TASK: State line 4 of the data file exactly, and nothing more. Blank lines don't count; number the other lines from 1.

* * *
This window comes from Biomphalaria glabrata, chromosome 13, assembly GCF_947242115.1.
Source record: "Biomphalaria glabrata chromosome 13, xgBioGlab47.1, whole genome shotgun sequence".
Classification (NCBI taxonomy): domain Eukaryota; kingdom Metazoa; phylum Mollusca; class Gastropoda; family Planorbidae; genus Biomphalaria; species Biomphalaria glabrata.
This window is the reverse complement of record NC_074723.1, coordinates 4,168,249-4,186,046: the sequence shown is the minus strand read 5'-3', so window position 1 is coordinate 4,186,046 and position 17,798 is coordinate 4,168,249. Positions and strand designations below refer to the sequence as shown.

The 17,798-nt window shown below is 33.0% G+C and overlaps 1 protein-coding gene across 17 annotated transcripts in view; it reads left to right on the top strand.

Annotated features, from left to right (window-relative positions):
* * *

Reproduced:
This window is the reverse complement of record NC_074723.1, coordinates 4,168,249-4,186,046: the sequence shown is the minus strand read 5'-3', so window position 1 is coordinate 4,186,046 and position 17,798 is coordinate 4,168,249. Positions and strand designations below refer to the sequence as shown.